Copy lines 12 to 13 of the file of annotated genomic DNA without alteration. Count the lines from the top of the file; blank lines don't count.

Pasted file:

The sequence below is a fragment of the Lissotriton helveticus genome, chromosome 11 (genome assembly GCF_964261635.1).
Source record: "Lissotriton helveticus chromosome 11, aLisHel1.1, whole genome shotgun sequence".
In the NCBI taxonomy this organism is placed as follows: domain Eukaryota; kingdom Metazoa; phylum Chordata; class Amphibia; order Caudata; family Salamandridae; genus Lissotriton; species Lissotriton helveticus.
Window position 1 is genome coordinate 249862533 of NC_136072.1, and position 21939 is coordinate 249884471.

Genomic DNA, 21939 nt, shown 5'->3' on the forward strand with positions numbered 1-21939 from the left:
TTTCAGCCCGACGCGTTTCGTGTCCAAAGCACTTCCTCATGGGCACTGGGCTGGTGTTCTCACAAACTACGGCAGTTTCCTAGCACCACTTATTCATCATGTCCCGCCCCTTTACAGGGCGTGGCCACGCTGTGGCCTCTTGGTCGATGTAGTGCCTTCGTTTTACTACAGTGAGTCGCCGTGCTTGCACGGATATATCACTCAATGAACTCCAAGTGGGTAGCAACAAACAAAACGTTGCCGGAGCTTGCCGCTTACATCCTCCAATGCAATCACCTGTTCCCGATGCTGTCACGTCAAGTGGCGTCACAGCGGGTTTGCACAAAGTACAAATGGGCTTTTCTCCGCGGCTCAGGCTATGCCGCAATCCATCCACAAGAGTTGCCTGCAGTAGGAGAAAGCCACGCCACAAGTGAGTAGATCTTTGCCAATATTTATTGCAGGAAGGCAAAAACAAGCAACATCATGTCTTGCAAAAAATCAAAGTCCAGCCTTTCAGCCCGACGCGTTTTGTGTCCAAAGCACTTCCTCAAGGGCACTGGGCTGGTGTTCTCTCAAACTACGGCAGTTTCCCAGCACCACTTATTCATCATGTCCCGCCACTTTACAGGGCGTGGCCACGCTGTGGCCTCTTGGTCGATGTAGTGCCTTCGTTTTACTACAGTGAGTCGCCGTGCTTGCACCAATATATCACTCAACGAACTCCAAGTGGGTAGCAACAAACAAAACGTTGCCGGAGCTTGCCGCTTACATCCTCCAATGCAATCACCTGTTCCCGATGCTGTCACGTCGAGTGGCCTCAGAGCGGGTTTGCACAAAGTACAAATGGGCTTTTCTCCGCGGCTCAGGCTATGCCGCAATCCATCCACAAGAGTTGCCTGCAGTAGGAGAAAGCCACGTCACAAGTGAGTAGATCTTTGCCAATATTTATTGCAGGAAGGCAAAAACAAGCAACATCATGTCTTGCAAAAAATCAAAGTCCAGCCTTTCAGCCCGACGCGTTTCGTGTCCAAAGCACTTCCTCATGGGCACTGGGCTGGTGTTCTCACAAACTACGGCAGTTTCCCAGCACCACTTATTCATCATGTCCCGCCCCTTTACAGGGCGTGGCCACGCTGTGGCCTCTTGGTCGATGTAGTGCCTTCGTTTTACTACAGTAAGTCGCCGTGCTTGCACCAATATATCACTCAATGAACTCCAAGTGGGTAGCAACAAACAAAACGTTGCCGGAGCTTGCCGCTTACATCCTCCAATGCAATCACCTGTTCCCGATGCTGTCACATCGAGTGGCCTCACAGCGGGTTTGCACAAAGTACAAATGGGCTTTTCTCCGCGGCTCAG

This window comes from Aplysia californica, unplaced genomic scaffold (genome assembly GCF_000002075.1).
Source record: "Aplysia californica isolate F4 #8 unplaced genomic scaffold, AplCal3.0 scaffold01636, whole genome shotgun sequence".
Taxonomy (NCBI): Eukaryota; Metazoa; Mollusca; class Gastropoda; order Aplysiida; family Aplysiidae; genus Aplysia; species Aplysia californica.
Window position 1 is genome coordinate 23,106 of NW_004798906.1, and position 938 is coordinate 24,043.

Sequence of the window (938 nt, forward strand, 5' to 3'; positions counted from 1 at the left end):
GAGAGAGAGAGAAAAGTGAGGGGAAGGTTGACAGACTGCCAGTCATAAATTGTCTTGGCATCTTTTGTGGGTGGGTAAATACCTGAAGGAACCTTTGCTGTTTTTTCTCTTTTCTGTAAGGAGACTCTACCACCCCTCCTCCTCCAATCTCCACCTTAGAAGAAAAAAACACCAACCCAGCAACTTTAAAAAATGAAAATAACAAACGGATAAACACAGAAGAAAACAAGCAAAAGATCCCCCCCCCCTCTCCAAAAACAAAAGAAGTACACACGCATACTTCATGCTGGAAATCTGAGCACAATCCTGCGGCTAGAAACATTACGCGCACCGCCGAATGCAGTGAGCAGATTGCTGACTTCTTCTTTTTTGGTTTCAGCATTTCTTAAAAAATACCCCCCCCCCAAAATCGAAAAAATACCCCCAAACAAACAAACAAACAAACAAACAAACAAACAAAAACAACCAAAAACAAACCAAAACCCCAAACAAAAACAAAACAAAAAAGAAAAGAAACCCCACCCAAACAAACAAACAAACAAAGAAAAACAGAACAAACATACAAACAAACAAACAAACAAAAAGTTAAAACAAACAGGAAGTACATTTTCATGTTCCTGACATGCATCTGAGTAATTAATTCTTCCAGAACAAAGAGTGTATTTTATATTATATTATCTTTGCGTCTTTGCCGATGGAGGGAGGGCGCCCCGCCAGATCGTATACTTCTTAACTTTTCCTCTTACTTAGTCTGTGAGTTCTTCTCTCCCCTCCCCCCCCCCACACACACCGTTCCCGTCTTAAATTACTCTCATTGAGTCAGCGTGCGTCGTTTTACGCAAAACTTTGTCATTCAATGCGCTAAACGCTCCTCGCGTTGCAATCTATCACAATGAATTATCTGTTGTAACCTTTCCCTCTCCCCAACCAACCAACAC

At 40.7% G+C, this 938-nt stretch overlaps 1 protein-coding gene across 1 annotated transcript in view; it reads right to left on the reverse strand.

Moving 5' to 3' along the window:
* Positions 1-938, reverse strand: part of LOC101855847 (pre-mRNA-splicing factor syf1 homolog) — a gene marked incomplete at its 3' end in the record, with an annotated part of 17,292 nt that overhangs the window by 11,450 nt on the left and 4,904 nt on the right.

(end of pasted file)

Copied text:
GAGAGAGAGAGAAAAGTGAGGGGAAGGTTGACAGACTGCCAGTCATAAATTGTCTTGGCATCTTTTGTGGGTGGGTAAATACCTGAAGGAACCTTTGCTGTTTTTTCTCTTTTCTGTAAGGAGACTCTACCACCCCTCCTCCTCCAATCTCCACCTTAGAAGAAAAAAACACCAACCCAGCAACTTTAAAAAATGAAAATAACAAACGGATAAACACAGAAGAAAACAAGCAAAAGATCCCCCCCCCCTCTCCAAAAACAAAAGAAGTACACACGCATACTTCATGCTGGAAATCTGAGCACAATCCTGCGGCTAGAAACATTACGCGCACCGCCGAATGCAGTGAGCAGATTGCTGACTTCTTCTTTTTTGGTTTCAGCATTTCTTAAAAAATACCCCCCCCCCAAAATCGAAAAAATACCCCCAAACAAACAAACAAACAAACAAACAAACAAACAAAAACAACCAAAAACAAACCAAAACCCCAAACAAAAACAAAACAAAAAAGAAAAGAAACCCCACCCAAACAAACAAACAAACAAAGAAAAACAGAACAAACATACAAACAAACAAACAAACAAAAAGTTAAAACAAACAGGAAGTACATTTTCATGTTCCTGACATGCATCTGAGTAATTAATTCTTCCAGAACAAAGAGTGTATTTTATATTATATTATCTTTGCGTCTTTGCCGATGGAGGGAGGGCGCCCCGCCAGATCGTATACTTCTTAACTTTTCCTCTTACTTAGTCTGTGAGTTCTTCTCTCCCCTCCCCCCCCCCACACACACCGTTCCCGTCTTAAATTACTCTCATTGAGTCAGCGTGCGTCGTTTTACGCAAAACTTTGTCATTCAATGCGCTAAACGCTCCTCGCGTTGCAATCTATCACAATGAATTATCTGTTGTAACCTTTCCCTCTCCCCAACCAACCAACAC

At 40.7% G+C, this 938-nt stretch overlaps 1 protein-coding gene across 1 annotated transcript in view; it reads right to left on the reverse strand.